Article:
Access to justice against gender-based violence-Express Tribune

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Of late, many violent cases against women have been reported, filmed, and broadcast on social media. We have been hearing about rape victims as young as two years’ old, women beaten to death by their husbands, girls killed by their boyfriends, acid thrown on women by an estranged friend and women stripped naked in public as punishment. In addition, it is common to find the corpse of women on the heap of garbage, unrecognisable in most cases either because of third-degree burn or brutal murder.

Most of the culprits go unapprehend, while those caught have the chance to slip out of the loopholes our legal system provides to the crooks, well connected and influential. Still worse, lack of evidence, concocted witnesses, unscrupulous judges, and the ever slow grinding wheel of Pakistan’s justice system enable the accused to either get out of the court settlement or receive punishment barely matching the offense.

Recently three incidents in a row have exposed the fault line on which women are standing in Pakistan:

Usman Mirza in Islamabad stripped naked a girl for hours in an apartment with his other male friends.

Zahir Jaffar beheaded his friend Noor Makadam in a gruesome murder at his home in the posh locality of Islamabad.

Four hundred boys in Lahore harassed a girl in a park for hours without any intervention from the law enforcers.

In between, multiple stories of harassment of girls at the hands of clerics in madrassas were making round.

Two groups have come forward in criticism of these incidents. One group is critical of a woman’s open demeanor and supported the culture of veiling. They believe that an unveiled and unrestrained woman invites trouble by giving wrong signals to a man. Another group believes that a woman should have the freedom to wear whatever she likes and that the demand for restrained behaviour should be for both men and women.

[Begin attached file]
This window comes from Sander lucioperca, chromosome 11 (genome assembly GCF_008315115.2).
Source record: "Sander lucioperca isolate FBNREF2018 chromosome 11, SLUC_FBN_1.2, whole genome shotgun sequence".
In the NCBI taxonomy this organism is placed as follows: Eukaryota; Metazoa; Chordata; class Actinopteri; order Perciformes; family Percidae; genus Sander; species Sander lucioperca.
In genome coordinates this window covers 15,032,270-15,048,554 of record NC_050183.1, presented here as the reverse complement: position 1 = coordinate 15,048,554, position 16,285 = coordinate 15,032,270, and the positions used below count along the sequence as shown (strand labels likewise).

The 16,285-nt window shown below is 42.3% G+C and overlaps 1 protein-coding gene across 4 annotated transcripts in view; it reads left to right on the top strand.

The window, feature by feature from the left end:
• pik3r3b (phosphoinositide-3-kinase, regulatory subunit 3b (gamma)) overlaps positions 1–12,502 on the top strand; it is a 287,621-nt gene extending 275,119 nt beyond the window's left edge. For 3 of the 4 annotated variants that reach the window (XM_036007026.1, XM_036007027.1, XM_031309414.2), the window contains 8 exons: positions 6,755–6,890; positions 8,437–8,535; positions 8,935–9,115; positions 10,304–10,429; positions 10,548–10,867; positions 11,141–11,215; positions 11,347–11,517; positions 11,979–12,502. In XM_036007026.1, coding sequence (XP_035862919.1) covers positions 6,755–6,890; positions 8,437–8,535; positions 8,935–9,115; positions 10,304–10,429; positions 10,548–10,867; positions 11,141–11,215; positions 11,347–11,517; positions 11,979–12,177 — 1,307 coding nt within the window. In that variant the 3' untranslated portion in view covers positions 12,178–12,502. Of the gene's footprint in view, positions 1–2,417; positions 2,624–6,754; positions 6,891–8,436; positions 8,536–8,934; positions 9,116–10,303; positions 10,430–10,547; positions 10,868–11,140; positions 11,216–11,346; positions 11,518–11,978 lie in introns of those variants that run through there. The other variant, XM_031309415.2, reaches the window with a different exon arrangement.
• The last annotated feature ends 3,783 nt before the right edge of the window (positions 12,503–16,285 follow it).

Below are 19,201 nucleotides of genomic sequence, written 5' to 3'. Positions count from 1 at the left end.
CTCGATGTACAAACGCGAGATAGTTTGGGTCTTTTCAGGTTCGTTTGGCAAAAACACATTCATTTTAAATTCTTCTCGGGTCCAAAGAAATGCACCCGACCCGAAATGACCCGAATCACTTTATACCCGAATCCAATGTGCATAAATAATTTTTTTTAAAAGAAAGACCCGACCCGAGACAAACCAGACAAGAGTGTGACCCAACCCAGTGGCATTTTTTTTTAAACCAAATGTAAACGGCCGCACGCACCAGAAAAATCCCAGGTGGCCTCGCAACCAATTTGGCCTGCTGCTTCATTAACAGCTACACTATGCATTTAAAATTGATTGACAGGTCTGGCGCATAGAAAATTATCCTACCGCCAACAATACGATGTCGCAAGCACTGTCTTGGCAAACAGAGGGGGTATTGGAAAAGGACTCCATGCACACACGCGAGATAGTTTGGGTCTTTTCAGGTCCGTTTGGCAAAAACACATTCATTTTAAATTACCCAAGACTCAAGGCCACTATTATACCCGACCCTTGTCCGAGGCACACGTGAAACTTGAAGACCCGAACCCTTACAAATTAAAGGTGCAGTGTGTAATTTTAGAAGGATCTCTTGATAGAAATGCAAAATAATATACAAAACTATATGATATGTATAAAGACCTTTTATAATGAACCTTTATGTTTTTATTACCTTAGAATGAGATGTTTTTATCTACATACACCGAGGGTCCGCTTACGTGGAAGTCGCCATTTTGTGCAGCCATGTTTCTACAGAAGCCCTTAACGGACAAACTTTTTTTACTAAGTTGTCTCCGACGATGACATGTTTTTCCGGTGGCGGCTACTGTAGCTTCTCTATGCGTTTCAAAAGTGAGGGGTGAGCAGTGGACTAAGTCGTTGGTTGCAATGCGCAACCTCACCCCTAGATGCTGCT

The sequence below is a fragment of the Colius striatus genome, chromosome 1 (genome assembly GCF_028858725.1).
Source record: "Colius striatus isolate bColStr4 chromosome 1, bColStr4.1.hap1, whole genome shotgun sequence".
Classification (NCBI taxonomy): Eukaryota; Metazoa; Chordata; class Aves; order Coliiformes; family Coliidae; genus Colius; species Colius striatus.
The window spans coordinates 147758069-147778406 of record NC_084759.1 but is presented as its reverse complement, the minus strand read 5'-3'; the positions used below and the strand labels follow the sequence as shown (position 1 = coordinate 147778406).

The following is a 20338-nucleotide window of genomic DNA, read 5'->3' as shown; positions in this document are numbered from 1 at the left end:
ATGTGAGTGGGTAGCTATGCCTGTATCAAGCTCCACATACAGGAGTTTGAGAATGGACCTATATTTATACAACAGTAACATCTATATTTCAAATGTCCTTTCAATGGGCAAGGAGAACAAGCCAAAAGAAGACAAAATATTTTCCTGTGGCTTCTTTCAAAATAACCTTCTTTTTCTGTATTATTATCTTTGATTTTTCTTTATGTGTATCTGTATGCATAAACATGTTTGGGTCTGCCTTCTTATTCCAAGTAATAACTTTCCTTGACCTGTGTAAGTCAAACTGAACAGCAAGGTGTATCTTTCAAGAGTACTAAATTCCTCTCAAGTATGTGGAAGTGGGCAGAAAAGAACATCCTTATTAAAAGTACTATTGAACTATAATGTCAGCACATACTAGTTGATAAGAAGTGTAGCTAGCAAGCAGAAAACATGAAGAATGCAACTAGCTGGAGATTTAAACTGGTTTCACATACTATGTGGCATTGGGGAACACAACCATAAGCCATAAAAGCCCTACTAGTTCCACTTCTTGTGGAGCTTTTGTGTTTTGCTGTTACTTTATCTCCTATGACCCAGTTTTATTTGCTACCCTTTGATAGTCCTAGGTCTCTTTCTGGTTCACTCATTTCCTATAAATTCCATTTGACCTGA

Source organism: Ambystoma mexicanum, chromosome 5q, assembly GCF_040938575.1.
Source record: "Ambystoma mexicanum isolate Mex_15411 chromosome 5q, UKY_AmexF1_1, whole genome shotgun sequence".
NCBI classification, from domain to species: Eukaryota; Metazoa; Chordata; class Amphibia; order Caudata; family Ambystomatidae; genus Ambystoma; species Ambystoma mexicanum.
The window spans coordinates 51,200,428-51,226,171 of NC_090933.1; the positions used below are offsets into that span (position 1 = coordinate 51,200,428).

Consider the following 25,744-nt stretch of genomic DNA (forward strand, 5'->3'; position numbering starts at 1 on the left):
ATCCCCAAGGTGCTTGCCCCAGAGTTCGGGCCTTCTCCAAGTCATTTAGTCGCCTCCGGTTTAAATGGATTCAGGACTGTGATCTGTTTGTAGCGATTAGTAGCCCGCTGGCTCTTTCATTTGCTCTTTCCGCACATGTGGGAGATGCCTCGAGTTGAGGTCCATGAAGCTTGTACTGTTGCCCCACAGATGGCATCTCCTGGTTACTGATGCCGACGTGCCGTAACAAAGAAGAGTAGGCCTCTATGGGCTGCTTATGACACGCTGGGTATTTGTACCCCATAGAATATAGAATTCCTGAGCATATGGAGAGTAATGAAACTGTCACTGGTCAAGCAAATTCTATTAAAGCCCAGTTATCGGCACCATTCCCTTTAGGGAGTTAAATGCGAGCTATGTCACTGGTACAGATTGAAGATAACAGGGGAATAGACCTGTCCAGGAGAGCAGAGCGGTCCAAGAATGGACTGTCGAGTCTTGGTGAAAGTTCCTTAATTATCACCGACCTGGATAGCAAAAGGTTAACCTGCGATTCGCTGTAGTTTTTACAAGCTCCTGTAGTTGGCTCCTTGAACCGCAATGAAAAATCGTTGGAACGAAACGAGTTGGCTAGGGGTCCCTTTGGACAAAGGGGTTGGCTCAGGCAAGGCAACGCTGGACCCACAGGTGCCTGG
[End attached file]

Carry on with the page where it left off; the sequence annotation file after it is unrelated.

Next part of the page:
Pakistan is not the only country where violence against women has been perpetuated despite stringent laws to protect them. Africa is ripe with gender-based violence. Advanced countries in Europe are still struggling to close the gender gap. Even in the US, women have to work twice hard to build their stature equal to men.

Women everywhere are walking on a tightrope. Most of us are beholden to an illusion that women who step out of their homes get the worse out of men. In reality, it is the other way round. Women at home have been exposed to more harassment. Financial dependence on male family members exacerbates a woman’s vulnerability in the household.

Our problem does not lie in how a woman dresses or in the unrestrained behaviour of men. Instead, we are caught in the web of two issues. One relates to religion, and the other concerns the legal system of the country.

We have been unable to identify standard operation procedures to practise Islam in Pakistan. We had traveled through time when headscarves and long gowns were promoted at the government level. We have been at the milestones where women were given free will to choose their attire. During the Musharraf period, Islam and modernity were allowed to run parallel to one another. People celebrated Valentine’s Day and Basant nights in a party style, while Jamaatud Dawa, Alhuda, Jammat-e-Islami, and Tablighi Jamaat were given a free hand to open new outlets, preach and sermonise issues according to their interpretation of Islam. This cocktail of modernity and Islamisation without legal oversight allowed the introduction of religious literature, which was at times hateful, fear-inducing, hyperbolic, violent, and divisible. The mess that Musharraf left turned this country into a fireball.

From bomb blasts to killing innocent children at the Army Public School, it was hell broke loose. We are out of that mess though, we are far from defining the contour of religious norms at the policy level. Had we implemented the National Action Plan in totality, much of this trouble would have been solved.

Maulana Tahir Mehmood Ashrafi, the prime minister’s Special Representative on Religious Harmony, has appealed to the cleric community to use their pulpit to discuss the respect women deserve from society. He is also of the view that both men and women are expected to be chaste in Islam. “It claps both ways. Unless men lower their gaze and behave kindly, women will remain insecure and vulnerable even in thousand veils,” said Ashrafi.

Notwithstanding all these efforts, no amount of public or government measure to eliminate violence against women will be fruitful unless women are able to access justice against gender-based violence. The law of the land is in dire need of overhauling. Once the wheel of justice begins its journey in the right direction, we will finally see a new Pakistan emerge, but not before that.

Published in The Express Tribune, August 26th, 2021.